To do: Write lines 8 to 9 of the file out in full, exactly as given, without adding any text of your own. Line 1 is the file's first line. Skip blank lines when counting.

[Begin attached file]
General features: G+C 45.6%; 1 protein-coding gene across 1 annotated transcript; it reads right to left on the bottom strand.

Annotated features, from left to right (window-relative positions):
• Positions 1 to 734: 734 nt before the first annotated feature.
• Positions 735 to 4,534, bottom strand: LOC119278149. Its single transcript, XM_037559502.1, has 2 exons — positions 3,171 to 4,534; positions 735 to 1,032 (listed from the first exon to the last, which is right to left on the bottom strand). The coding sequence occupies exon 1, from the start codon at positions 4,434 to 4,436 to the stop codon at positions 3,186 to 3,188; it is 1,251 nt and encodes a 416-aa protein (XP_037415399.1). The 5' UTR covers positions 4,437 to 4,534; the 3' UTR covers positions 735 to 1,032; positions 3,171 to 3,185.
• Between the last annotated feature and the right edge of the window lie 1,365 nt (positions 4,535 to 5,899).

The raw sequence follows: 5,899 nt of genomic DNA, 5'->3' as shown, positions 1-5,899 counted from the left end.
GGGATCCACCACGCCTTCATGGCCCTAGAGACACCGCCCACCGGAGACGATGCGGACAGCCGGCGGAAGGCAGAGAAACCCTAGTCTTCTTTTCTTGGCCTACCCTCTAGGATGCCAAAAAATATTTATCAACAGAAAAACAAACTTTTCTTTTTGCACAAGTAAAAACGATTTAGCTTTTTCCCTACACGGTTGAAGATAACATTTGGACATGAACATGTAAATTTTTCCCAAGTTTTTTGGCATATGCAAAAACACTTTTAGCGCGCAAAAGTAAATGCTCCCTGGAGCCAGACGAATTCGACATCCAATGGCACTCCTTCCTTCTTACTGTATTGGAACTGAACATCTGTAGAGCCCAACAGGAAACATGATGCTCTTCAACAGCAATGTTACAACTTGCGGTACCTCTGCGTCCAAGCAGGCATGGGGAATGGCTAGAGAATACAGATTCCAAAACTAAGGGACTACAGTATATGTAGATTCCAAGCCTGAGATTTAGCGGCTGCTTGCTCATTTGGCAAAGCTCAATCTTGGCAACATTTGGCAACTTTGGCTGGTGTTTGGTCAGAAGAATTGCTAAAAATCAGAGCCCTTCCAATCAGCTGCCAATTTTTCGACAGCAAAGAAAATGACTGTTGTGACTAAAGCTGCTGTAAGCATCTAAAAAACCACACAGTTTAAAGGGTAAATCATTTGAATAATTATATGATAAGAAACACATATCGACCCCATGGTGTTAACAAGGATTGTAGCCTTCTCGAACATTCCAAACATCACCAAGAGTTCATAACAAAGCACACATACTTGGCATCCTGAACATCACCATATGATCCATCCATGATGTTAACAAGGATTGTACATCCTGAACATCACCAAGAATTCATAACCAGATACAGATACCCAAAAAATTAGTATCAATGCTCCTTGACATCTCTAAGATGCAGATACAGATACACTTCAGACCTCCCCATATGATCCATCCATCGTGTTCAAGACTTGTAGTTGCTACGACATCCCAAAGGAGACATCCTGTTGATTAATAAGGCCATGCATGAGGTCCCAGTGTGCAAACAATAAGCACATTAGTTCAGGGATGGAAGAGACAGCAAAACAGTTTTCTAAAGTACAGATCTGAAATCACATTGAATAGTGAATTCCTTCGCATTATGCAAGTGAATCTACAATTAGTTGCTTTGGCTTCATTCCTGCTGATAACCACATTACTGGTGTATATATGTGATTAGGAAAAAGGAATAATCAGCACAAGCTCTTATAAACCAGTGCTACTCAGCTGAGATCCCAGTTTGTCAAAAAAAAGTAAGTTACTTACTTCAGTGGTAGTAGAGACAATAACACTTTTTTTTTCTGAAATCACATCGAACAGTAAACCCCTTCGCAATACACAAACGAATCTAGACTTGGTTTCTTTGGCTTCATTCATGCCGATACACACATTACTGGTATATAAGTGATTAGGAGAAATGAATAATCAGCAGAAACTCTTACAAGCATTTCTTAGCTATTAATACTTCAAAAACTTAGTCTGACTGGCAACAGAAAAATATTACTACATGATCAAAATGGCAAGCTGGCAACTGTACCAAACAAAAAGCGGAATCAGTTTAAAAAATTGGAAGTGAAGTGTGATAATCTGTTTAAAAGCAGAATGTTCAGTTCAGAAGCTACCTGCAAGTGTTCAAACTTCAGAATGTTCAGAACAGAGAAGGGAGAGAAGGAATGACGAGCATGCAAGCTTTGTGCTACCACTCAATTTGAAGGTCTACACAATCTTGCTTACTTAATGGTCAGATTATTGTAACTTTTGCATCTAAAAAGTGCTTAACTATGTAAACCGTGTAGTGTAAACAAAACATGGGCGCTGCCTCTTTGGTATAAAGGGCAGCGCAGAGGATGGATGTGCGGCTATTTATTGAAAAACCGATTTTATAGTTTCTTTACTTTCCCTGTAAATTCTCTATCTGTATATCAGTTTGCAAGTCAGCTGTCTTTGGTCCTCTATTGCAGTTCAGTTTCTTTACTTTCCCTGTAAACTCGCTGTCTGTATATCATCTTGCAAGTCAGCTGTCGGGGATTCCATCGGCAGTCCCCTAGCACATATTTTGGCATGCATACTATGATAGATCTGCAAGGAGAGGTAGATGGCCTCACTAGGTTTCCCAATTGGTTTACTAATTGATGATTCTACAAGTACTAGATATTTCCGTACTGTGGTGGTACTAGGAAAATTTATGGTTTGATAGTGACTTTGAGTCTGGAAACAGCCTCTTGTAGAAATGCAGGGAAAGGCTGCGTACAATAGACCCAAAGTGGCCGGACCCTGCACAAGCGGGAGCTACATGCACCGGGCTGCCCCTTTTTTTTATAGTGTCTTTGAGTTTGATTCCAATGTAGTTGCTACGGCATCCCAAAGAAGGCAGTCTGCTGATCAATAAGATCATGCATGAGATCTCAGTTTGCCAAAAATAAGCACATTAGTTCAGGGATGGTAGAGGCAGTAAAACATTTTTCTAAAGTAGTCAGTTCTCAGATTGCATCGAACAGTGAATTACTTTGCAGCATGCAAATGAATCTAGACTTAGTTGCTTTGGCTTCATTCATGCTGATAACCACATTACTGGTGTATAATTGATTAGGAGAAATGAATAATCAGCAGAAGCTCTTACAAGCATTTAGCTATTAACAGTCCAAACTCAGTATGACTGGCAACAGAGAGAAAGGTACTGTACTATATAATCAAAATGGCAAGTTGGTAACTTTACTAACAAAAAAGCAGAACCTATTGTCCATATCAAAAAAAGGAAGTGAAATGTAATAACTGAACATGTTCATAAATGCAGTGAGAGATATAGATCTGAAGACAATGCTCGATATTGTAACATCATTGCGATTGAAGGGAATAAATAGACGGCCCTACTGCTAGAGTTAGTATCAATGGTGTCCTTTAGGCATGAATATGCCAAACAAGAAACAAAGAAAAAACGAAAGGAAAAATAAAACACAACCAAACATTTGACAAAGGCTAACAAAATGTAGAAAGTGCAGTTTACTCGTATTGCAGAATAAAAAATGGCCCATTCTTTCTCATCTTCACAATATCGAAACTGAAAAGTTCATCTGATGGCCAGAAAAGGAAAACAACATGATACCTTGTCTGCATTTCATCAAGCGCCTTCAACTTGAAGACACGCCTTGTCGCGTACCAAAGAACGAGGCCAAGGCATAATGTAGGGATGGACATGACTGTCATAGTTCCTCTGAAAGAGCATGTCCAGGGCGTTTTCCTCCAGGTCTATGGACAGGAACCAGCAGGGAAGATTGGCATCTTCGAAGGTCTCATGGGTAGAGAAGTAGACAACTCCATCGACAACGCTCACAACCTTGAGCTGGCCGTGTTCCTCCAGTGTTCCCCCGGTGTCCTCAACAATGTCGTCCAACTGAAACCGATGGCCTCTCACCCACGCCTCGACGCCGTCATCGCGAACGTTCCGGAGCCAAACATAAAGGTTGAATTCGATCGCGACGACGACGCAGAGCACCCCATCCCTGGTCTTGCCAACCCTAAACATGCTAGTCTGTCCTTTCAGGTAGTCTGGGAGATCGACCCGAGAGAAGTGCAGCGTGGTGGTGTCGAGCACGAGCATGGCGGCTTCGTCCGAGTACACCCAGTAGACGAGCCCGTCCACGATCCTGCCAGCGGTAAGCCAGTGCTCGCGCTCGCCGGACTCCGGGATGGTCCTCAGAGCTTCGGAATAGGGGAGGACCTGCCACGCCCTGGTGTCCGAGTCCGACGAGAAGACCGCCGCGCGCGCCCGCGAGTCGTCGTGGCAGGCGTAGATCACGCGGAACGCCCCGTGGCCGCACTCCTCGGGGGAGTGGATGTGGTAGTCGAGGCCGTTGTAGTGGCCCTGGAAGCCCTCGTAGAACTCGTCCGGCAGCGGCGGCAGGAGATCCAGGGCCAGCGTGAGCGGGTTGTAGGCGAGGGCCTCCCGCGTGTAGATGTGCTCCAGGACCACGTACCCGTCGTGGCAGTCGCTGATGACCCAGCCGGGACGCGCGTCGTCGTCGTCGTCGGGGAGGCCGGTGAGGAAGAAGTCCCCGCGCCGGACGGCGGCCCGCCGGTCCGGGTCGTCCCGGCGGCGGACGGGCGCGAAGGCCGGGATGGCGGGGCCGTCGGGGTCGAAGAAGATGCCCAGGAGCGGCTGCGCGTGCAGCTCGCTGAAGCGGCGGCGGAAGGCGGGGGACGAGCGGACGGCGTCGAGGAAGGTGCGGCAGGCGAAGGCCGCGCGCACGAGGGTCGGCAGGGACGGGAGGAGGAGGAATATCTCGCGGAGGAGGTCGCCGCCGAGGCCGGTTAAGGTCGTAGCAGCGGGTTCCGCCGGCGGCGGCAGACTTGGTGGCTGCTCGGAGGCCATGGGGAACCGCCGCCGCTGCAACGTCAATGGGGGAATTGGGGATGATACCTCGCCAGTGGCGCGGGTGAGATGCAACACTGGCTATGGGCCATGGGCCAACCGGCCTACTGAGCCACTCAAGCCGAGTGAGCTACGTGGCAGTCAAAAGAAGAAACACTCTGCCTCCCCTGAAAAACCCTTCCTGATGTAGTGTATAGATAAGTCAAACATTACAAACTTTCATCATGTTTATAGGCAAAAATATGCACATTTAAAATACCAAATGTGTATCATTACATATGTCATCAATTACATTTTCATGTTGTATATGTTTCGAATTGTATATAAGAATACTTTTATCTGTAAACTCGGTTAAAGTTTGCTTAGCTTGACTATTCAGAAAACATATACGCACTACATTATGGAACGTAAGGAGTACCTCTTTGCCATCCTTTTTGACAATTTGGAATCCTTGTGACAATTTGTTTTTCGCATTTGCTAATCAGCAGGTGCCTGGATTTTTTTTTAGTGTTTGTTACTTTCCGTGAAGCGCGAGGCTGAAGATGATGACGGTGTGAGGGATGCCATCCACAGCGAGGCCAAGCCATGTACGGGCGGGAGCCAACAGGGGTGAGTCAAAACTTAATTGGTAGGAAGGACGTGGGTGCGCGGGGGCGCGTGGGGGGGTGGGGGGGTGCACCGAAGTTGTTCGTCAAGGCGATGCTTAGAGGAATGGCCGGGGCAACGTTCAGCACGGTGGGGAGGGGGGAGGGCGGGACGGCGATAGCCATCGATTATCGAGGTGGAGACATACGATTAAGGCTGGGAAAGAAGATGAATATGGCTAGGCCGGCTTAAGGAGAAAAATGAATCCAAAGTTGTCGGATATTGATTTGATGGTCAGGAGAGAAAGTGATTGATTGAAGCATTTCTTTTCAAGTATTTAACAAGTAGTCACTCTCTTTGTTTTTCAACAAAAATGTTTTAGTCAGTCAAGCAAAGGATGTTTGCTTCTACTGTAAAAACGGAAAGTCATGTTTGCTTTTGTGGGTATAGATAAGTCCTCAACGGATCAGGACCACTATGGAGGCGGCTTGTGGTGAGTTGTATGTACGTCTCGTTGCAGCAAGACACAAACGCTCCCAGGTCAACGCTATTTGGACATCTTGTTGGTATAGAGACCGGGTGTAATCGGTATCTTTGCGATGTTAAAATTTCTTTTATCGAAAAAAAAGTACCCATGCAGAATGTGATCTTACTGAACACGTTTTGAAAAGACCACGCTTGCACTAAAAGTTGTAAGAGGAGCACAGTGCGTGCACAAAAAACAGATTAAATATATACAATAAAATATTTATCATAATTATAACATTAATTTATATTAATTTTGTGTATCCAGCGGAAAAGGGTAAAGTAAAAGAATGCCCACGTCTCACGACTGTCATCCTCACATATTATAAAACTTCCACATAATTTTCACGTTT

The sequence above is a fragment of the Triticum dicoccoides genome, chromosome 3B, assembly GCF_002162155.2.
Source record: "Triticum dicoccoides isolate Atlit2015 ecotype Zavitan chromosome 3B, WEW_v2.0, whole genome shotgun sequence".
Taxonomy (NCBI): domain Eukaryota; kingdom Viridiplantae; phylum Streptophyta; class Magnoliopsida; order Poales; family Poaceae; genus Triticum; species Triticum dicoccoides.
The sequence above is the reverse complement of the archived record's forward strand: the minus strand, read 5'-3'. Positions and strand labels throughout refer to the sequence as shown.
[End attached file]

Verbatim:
The sequence above is a fragment of the Triticum dicoccoides genome, chromosome 3B, assembly GCF_002162155.2.
Source record: "Triticum dicoccoides isolate Atlit2015 ecotype Zavitan chromosome 3B, WEW_v2.0, whole genome shotgun sequence".